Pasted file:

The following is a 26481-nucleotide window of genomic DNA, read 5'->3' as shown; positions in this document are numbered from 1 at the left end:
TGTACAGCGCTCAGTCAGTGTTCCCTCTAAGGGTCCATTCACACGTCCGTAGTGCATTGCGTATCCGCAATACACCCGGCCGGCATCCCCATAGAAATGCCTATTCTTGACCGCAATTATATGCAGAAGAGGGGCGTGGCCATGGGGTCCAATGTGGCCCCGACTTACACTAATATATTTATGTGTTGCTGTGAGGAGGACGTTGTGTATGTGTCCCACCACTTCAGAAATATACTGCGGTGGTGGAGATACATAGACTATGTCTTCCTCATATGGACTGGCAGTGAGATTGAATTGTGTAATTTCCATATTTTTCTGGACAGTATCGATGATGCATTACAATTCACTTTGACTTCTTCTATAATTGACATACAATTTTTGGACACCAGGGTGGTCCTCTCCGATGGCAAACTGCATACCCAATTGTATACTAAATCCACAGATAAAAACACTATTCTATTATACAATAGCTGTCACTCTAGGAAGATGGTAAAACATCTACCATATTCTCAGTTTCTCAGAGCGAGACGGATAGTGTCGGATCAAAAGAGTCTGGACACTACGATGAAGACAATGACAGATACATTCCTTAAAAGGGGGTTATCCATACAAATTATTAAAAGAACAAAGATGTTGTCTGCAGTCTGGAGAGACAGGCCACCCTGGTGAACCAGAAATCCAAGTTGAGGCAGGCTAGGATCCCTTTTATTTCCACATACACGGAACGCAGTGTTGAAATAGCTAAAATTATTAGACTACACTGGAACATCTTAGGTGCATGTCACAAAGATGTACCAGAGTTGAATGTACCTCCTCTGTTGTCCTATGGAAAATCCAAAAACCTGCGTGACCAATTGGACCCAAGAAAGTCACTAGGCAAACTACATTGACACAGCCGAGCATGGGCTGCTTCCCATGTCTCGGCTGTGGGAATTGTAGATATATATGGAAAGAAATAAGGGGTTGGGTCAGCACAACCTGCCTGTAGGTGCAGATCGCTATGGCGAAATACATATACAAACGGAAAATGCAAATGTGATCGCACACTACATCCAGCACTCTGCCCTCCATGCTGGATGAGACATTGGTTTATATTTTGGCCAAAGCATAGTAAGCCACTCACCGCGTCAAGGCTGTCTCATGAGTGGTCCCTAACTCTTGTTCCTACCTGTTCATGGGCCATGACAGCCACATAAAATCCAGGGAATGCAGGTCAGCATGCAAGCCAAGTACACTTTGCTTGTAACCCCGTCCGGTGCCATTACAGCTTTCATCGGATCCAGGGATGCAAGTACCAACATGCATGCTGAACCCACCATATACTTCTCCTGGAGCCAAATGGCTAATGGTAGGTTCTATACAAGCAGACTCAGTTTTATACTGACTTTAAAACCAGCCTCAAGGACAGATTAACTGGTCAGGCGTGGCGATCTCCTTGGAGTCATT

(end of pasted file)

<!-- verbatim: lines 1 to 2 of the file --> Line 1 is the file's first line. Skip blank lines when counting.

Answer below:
The following is a 26481-nucleotide window of genomic DNA, read 5'->3' as shown; positions in this document are numbered from 1 at the left end:
TGTACAGCGCTCAGTCAGTGTTCCCTCTAAGGGTCCATTCACACGTCCGTAGTGCATTGCGTATCCGCAATACACCCGGCCGGCATCCCCATAGAAATGCCTATTCTTGACCGCAATTATATGCAGAAGAGGGGCGTGGCCATGGGGTCCAATGTGGCCCCGACTTACACTAATATATTTATGTGTTGCTGTGAGGAGGACGTTGTGTATGTGTCCCACCACTTCAGAAATATACTGCGGTGGTGGAGATACATAGACTATGTCTTCCTCATATGGACTGGCAGTGAGATTGAATTGTGTAATTTCCATATTTTTCTGGACAGTATCGATGATGCATTACAATTCACTTTGACTTCTTCTATAATTGACATACAATTTTTGGACACCAGGGTGGTCCTCTCCGATGGCAAACTGCATACCCAATTGTATACTAAATCCACAGATAAAAACACTATTCTATTATACAATAGCTGTCACTCTAGGAAGATGGTAAAACATCTACCATATTCTCAGTTTCTCAGAGCGAGACGGATAGTGTCGGATCAAAAGAGTCTGGACACTACGATGAAGACAATGACAGATACATTCCTTAAAAGGGGGTTATCCATACAAATTATTAAAAGAACAAAGATGTTGTCTGCAGTCTGGAGAGACAGGCCACCCTGGTGAACCAGAAATCCAAGTTGAGGCAGGCTAGGATCCCTTTTATTTCCACATACACGGAACGCAGTGTTGAAATAGCTAAAATTATTAGACTACACTGGAACATCTTAGGTGCATGTCACAAAGATGTACCAGAGTTGAATGTACCTCCTCTGTTGTCCTATGGAAAATCCAAAAACCTGCGTGACCAATTGGACCCAAGAAAGTCACTAGGCAAACTACATTGACACAGCCGAGCATGGGCTGCTTCCCATGTCTCGGCTGTGGGAATTGTAGATATATATGGAAAGAAATAAGGGGTTGGGTCAGCACAACCTGCCTGTAGGTGCAGATCGCTATGGCGAAATACATATACAAACGGAAAATGCAAATGTGATCGCACACTACATCCAGCACTCTGCCCTCCATGCTGGATGAGACATTGGTTTATATTTTGGCCAAAGCATAGTAAGCCACTCACCGCGTCAAGGCTGTCTCATGAGTGGTCCCTAACTCTTGTTCCTACCTGTTCATGGGCCATGACAGCCACATAAAATCCAGGGAATGCAGGTCAGCATGCAAGCCAAGTACACTTTGCTTGTAACCCCGTCCGGTGCCATTACAGCTTTCATCGGATCCAGGGATGCAAGTACCAACATGCATGCTGAACCCACCATATACTTCTCCTGGAGCCAAATGGCTAATGGTAGGTTCTATACAAGCAGACTCAGTTTTATACTGACTTTAAAACCAGCCTCAAGGACAGATTAACTGGTCAGGCGTGGCGATCTCCTTGGAGTCATT